The greatest modern foods have a habit of being surprisingly not so new. Who would have thought pizza is as old as the wheel? Or that chocolate emerged around the same time as Stonehenge’s completion? Well, like other delicious foods that are enjoyed around the world today, popcorn is a lot older than you may think. Evidence suggests that it dates back to 4700 BCE in Peru. Later, popcorn became a favorite of those native to North America, who eventually introduced it to the English in the 16th and 17th centuries.
But this favorite snack didn’t really gain popularity until times were hard. During desperate years, people sought out ways to be distracted from their troubles and during the Great Depression, nothing was a better diversion than movies. Because popcorn was sold in 5 and 10 cent bags, it was cheap enough for most people to afford, causing sales to increase dramatically. Then, nearly a decade later, popcorn sales increased again with the onset of World War II, though for a different reason. People were still regularly enjoying handfuls of popped corn, but during the war, sugar was rationed, becoming so scarce that the supply of candy made in America was greatly depleted. And people filled the void of sweets with savory popcorn.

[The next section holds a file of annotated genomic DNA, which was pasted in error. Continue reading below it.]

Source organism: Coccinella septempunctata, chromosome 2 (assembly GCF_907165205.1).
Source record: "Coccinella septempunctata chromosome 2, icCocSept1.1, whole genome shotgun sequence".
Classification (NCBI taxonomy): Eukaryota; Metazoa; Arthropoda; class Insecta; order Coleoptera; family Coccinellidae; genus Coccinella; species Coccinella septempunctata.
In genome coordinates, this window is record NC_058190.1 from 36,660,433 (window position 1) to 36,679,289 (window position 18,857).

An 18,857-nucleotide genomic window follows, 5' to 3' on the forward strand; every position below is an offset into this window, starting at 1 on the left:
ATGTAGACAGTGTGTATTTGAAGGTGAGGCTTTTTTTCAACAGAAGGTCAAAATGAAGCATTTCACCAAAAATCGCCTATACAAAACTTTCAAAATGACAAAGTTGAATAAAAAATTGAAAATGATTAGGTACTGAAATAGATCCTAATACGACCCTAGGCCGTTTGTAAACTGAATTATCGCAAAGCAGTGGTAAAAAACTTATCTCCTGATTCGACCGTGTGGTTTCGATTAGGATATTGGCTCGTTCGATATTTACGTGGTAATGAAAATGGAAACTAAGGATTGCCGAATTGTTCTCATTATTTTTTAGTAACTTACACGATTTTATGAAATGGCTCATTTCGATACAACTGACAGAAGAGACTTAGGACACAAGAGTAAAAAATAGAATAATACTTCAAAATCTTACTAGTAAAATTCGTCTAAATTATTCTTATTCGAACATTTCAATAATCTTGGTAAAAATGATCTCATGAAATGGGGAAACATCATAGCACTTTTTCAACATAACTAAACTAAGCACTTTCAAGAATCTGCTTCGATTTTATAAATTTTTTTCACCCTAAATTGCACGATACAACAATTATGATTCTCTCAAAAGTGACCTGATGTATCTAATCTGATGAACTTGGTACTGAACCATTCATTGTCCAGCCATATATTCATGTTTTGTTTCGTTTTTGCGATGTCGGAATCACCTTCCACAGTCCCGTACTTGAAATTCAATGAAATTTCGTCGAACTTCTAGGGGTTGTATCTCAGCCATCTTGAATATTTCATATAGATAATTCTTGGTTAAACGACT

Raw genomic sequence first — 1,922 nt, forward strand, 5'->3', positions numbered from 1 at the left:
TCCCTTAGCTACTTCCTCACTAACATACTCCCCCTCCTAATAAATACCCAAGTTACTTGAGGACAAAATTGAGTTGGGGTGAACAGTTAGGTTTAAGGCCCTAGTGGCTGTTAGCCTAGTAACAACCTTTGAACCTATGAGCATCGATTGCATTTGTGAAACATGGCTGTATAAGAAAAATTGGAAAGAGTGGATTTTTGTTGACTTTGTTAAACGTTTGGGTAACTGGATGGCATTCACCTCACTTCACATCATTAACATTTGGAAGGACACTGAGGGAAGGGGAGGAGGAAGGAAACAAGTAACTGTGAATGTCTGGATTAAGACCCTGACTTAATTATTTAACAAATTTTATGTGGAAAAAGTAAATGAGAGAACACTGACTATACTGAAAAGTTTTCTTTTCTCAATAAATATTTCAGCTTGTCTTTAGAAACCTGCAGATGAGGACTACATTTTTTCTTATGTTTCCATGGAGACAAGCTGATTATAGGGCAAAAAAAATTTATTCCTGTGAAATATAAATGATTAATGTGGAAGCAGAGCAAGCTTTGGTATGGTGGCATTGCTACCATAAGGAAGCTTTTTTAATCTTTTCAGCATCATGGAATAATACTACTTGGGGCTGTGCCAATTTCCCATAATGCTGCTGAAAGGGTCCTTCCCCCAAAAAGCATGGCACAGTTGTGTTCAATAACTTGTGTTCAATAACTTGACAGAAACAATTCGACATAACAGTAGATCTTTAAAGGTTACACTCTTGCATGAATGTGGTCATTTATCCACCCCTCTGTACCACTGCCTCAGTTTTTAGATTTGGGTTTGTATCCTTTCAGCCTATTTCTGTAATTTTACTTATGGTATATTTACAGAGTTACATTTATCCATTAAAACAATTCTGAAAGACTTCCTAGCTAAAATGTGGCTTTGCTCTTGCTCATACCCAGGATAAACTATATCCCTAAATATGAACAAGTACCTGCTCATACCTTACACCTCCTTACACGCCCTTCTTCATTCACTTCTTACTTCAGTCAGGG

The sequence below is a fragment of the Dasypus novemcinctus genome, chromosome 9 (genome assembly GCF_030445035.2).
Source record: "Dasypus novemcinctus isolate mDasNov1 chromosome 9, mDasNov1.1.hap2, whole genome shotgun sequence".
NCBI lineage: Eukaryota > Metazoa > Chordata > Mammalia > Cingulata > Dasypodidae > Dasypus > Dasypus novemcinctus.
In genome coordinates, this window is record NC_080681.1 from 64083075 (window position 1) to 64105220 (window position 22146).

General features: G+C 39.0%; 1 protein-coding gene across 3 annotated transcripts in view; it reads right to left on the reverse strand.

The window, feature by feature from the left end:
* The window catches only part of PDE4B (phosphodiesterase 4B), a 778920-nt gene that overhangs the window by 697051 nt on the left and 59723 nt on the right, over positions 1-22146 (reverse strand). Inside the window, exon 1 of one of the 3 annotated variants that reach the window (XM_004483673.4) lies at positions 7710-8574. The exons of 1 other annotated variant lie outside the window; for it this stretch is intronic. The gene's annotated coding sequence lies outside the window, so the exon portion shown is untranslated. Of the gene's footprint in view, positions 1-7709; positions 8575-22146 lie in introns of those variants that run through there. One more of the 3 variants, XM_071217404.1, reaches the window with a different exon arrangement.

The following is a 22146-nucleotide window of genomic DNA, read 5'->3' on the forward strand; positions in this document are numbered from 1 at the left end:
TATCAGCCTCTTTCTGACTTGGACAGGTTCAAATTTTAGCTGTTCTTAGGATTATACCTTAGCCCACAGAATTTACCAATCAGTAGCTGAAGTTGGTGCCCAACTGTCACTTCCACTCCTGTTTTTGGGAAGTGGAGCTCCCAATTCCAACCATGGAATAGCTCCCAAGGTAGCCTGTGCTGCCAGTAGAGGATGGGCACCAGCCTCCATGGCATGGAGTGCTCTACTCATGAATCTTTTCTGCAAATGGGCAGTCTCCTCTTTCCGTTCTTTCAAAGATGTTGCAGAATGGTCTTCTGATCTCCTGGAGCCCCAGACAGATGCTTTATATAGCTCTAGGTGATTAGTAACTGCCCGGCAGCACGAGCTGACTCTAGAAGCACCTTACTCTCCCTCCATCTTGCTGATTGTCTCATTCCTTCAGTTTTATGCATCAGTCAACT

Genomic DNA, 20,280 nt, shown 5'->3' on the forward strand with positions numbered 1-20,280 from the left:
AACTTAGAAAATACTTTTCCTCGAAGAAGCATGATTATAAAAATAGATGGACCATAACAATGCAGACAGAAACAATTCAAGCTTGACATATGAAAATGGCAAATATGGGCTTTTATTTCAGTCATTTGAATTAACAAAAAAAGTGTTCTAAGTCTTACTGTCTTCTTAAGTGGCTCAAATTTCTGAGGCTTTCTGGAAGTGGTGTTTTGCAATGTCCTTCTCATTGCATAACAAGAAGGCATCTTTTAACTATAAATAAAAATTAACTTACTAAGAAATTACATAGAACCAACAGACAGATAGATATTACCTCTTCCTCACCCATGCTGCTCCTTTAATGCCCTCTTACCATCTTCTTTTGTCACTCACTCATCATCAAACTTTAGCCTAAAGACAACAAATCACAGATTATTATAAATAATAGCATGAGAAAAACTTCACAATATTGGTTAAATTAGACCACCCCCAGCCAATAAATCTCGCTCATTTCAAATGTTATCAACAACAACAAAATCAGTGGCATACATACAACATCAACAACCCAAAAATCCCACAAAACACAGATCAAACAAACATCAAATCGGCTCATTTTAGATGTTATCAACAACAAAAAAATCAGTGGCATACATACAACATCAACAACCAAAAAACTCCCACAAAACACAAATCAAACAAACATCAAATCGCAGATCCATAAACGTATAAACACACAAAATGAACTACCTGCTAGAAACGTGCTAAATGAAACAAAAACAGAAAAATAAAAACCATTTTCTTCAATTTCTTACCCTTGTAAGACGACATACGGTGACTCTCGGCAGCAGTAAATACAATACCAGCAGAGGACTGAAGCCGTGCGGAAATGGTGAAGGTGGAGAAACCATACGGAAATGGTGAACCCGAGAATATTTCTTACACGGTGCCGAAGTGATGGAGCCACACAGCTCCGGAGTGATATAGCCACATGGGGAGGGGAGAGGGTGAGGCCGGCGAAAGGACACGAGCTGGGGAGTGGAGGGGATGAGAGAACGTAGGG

In the 1980s, microwaves became more commonplace, causing a shift in where the snack was being consumed. Instead of going to the movies to enjoy handfuls of pop, people could eat it almost instantly in their own homes. Today, only 30% of all popcorn is consumed outside the home.